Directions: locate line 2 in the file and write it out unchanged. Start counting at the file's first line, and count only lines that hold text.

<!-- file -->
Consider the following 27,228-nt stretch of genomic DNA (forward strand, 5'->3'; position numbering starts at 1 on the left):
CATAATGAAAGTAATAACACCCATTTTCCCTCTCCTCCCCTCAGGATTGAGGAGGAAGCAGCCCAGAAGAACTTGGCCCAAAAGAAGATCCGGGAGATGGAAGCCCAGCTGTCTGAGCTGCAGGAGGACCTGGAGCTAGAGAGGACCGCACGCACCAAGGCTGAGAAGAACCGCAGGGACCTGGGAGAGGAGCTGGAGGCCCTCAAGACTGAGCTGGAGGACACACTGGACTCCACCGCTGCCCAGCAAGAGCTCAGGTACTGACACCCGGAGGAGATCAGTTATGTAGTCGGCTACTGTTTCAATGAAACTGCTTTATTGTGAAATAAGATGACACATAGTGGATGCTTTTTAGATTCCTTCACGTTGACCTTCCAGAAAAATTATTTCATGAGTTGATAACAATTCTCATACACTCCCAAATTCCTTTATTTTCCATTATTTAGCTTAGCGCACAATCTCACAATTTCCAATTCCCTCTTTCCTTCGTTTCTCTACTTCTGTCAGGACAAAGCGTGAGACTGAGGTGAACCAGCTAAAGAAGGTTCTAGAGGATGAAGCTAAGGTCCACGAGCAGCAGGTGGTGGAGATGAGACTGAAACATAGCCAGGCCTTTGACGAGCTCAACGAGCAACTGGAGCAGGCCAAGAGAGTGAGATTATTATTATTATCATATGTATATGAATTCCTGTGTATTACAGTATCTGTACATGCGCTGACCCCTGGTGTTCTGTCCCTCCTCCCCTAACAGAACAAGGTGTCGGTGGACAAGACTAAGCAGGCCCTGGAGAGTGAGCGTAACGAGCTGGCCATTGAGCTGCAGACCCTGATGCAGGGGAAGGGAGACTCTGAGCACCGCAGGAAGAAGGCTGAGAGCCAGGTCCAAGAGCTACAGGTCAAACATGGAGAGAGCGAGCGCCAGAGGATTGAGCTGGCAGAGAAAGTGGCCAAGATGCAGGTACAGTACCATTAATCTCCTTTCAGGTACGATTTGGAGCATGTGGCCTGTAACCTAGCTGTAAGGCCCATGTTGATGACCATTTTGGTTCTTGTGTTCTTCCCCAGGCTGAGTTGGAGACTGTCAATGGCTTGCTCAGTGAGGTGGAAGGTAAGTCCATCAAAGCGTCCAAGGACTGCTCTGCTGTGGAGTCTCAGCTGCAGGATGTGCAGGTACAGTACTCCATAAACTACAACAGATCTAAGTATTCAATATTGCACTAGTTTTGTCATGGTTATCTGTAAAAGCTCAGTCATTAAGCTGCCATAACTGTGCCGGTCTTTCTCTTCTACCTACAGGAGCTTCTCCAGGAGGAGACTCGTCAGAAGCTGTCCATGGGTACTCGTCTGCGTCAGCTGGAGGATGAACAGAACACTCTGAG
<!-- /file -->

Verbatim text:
CATAATGAAAGTAATAACACCCATTTTCCCTCTCCTCCCCTCAGGATTGAGGAGGAAGCAGCCCAGAAGAACTTGGCCCAAAAGAAGATCCGGGAGATGGAAGCCCAGCTGTCTGAGCTGCAGGAGGACCTGGAGCTAGAGAGGACCGCACGCACCAAGGCTGAGAAGAACCGCAGGGACCTGGGAGAGGAGCTGGAGGCCCTCAAGACTGAGCTGGAGGACACACTGGACTCCACCGCTGCCCAGCAAGAGCTCAGGTACTGACACCCGGAGGAGATCAGTTATGTAGTCGGCTACTGTTTCAATGAAACTGCTTTATTGTGAAATAAGATGACACATAGTGGATGCTTTTTAGATTCCTTCACGTTGACCTTCCAGAAAAATTATTTCATGAGTTGATAACAATTCTCATACACTCCCAAATTCCTTTATTTTCCATTATTTAGCTTAGCGCACAATCTCACAATTTCCAATTCCCTCTTTCCTTCGTTTCTCTACTTCTGTCAGGACAAAGCGTGAGACTGAGGTGAACCAGCTAAAGAAGGTTCTAGAGGATGAAGCTAAGGTCCACGAGCAGCAGGTGGTGGAGATGAGACTGAAACATAGCCAGGCCTTTGACGAGCTCAACGAGCAACTGGAGCAGGCCAAGAGAGTGAGATTATTATTATTATCATATGTATATGAATTCCTGTGTATTACAGTATCTGTACATGCGCTGACCCCTGGTGTTCTGTCCCTCCTCCCCTAACAGAACAAGGTGTCGGTGGACAAGACTAAGCAGGCCCTGGAGAGTGAGCGTAACGAGCTGGCCATTGAGCTGCAGACCCTGATGCAGGGGAAGGGAGACTCTGAGCACCGCAGGAAGAAGGCTGAGAGCCAGGTCCAAGAGCTACAGGTCAAACATGGAGAGAGCGAGCGCCAGAGGATTGAGCTGGCAGAGAAAGTGGCCAAGATGCAGGTACAGTACCATTAATCTCCTTTCAGGTACGATTTGGAGCATGTGGCCTGTAACCTAGCTGTAAGGCCCATGTTGATGACCATTTTGGTTCTTGTGTTCTTCCCCAGGCTGAGTTGGAGACTGTCAATGGCTTGCTCAGTGAGGTGGAAGGTAAGTCCATCAAAGCGTCCAAGGACTGCTCTGCTGTGGAGTCTCAGCTGCAGGATGTGCAGGTACAGTACTCCATAAACTACAACAGATCTAAGTATTCAATATTGCACTAGTTTTGTCATGGTTATCTGTAAAAGCTCAGTCATTAAGCTGCCATAACTGTGCCGGTCTTTCTCTTCTACCTACAGGAGCTTCTCCAGGAGGAGACTCGTCAGAAGCTGTCCATGGGTACTCGTCTGCGTCAGCTGGAGGATGAACAGAACACTCTGAG